The coronavirus pandemic has changed Canadian industries across the board and the GTA’s real estate industry is no exception. Though the market is poised to emerge stronger than ever, there’s been a perceivable shift as to where demand is growing.

Today’s article discusses how COVID-19 has changed buyer and investor demand for housing, location, and lifestyle.


The recovery of the GTA’s real estate market and rising demand for housing

According to information released by the Toronto Regional Real Estate Board released in July 2020, realtors in the Greater Toronto Area reported 8,701 sales in June 2020. That number is only down by 1.4 percent compared to June of last year. In other words, in spite of the fact that we’re still in the midst of the pandemic, the GTA’s real estate market has nearly rebounded. The TREB also cites that notable year-over-year growth has been observed in detached homes and townhouse market segments in the regions surrounding the City of Toronto.

In an interview with CP24, Royal LePage CEO Phil Soper said online viewership of Ontario listings in regions outside of Toronto are on the rise. According to data via Royal LePage, regions such as Vaughan, Peterborough, Lindsay, Kitchener, and Cambridge have all seen a substantial jump in listings viewership. In reports released in July 2020, Royal LePage also revealed that there’s strong demand from locals and buyers relocating from the GTA in the Niagara/St. Catharines region and Hamilton, with home and condominium prices surging as buyers return to the market. This is all fueled by retiring baby boomers, millennials, and would-be urban dwellers moving out of the city. According to Soper, this desire to move out of the city is something of a trend.


“Silicon Valley North” and the pre-pandemic market

For the sake of context, it’s important to understand the drivers of the GTA’s housing market prior to COVID-19. In the five or so years leading up to the pandemic, bourgeoning tech innovation in Ontario’s capital city earned it repute as Silicon Valley North. Toronto’s tech hub status was driven by early investments in artificial intelligence, government funding, an immigration policy that was friendly to tech talent, and investments by tech giants, such as Uber, Amazon, Accenture, Netflix, Google, and Salesforce. According to a CBRE Group study, released in July 2018, Toronto was the fastest-growing market for technology jobs in 2017, attracting 82,100 tech jobs between 2012 and 2017, boasting a growth of nearly 52 percent.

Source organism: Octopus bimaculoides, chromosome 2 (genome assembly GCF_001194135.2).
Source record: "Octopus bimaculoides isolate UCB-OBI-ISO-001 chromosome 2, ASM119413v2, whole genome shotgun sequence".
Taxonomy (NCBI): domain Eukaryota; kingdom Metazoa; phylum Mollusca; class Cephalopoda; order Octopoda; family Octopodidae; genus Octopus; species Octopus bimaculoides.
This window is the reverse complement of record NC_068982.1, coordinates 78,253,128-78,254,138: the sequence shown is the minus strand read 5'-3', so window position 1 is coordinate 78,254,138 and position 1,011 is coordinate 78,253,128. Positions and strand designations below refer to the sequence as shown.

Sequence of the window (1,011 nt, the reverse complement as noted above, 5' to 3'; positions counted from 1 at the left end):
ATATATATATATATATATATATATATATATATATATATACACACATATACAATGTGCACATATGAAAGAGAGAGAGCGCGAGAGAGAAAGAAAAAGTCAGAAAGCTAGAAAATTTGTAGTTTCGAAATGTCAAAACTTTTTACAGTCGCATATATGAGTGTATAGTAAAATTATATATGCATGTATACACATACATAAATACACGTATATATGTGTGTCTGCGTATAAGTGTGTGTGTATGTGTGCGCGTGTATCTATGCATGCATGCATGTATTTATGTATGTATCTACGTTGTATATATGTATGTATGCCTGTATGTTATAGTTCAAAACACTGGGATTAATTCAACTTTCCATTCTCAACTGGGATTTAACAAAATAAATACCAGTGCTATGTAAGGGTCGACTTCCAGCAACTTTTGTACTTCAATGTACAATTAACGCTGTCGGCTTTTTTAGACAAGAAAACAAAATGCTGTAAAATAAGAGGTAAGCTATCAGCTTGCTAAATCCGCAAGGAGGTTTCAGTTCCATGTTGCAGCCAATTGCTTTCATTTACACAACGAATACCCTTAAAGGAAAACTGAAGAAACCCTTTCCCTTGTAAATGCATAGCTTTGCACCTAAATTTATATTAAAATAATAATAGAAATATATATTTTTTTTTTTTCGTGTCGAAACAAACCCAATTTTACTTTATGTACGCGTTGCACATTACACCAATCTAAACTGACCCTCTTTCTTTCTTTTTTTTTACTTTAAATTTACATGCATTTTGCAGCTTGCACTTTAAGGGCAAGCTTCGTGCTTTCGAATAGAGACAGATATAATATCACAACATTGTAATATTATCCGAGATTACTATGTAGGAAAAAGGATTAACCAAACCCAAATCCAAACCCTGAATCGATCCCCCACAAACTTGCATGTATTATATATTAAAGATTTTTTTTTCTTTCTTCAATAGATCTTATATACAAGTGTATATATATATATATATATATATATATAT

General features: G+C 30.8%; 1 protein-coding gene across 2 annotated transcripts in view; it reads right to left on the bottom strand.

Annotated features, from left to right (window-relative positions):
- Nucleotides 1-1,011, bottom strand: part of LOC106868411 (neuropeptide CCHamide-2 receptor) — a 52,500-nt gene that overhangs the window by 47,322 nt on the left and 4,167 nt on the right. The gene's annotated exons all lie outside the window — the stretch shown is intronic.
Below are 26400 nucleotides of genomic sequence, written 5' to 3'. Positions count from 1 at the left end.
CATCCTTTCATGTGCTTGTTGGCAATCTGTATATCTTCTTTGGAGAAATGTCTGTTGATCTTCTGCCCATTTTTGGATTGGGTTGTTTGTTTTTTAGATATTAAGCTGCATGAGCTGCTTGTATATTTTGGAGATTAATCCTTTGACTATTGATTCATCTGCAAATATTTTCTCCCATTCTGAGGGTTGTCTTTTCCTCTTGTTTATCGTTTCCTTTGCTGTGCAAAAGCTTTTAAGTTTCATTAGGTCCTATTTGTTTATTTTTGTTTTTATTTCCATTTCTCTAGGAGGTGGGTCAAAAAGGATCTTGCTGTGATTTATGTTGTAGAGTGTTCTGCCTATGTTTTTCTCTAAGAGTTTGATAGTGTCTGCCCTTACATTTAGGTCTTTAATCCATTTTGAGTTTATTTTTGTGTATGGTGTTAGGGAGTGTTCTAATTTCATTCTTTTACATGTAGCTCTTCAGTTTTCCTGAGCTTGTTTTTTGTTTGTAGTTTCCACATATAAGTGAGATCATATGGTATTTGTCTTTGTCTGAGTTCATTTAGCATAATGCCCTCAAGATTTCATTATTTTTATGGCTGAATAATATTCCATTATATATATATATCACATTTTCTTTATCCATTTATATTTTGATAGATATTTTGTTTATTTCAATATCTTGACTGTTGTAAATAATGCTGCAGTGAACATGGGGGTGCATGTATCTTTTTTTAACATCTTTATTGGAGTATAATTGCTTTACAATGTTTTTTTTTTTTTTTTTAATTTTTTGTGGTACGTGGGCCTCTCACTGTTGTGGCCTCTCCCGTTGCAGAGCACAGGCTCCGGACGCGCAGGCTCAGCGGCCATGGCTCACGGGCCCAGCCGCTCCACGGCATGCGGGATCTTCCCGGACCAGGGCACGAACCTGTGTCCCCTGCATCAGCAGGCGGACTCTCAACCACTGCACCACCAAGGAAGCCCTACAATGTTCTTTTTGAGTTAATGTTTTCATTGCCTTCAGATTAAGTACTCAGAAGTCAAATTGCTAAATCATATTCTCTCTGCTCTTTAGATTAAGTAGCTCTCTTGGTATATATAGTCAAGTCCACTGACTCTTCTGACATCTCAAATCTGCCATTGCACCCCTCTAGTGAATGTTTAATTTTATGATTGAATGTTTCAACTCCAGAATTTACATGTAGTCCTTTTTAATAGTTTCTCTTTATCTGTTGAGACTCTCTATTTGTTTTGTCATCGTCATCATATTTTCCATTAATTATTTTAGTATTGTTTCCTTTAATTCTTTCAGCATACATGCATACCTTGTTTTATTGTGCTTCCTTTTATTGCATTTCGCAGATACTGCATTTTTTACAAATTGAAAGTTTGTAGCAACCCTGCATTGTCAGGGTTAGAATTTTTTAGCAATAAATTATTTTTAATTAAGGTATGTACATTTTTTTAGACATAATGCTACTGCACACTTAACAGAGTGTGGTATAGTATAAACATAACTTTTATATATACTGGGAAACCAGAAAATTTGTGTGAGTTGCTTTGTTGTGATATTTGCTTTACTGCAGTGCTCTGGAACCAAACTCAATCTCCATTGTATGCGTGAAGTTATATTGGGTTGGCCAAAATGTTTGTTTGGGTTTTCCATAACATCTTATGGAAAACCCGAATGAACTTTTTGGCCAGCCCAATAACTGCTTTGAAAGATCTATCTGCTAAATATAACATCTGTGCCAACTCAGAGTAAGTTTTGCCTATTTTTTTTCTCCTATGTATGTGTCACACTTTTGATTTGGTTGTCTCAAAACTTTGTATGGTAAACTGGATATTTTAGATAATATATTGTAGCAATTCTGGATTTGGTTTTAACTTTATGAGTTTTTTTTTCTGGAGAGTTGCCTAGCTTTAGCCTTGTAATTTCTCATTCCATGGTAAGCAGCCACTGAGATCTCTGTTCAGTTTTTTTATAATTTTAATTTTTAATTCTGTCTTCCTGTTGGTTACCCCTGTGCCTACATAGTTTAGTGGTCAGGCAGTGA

This kind of steady job creation in the tech industry attracted strong talent from surrounding regions and cities and highly-skilled immigrants of the economic class, many of whom chose to settle within the city itself, driving up housing prices, contributing to record low vacancy rates, and generally driving real estate growth in Toronto. More specifically, the Toronto Real Estate Board cited tight market conditions in the condominium apartment segment and higher-density low-rise segments in data released in May 2019.


COVID-19 has changed the demand for housing, location, and lifestyle

When the global pandemic rendered Canadians home-bound in March of this year, urban dwellers were forced to face the fallbacks of city living, ranging from high cost of living to lack of space to inaccessibility to parking. Given the new knowledge that many Canadians can and will work from home, much of the appeal of city living is decidedly less so. As such, more people are shopping for homes outside the city, where they are afforded better value, more space, and a more desirable lifestyle.

Given the rate of its recovery, the GTA’s housing market will be an important driver of overall economic recovery this year and well into 2021. That said, certain market segments—such as the multifamily segment in the regions surrounding Toronto—will be stronger than others, challenging what has been the status quo in years past. Though it’s tough to say when and how the economy will fully rebound from the coronavirus pandemic, real estate in greater golden horseshoe regions such as Niagara and St. Catharines, Kitchener and Waterloo, Cambridge, and Hamilton are already registering strong growth, boding well for the strength of the market on the whole.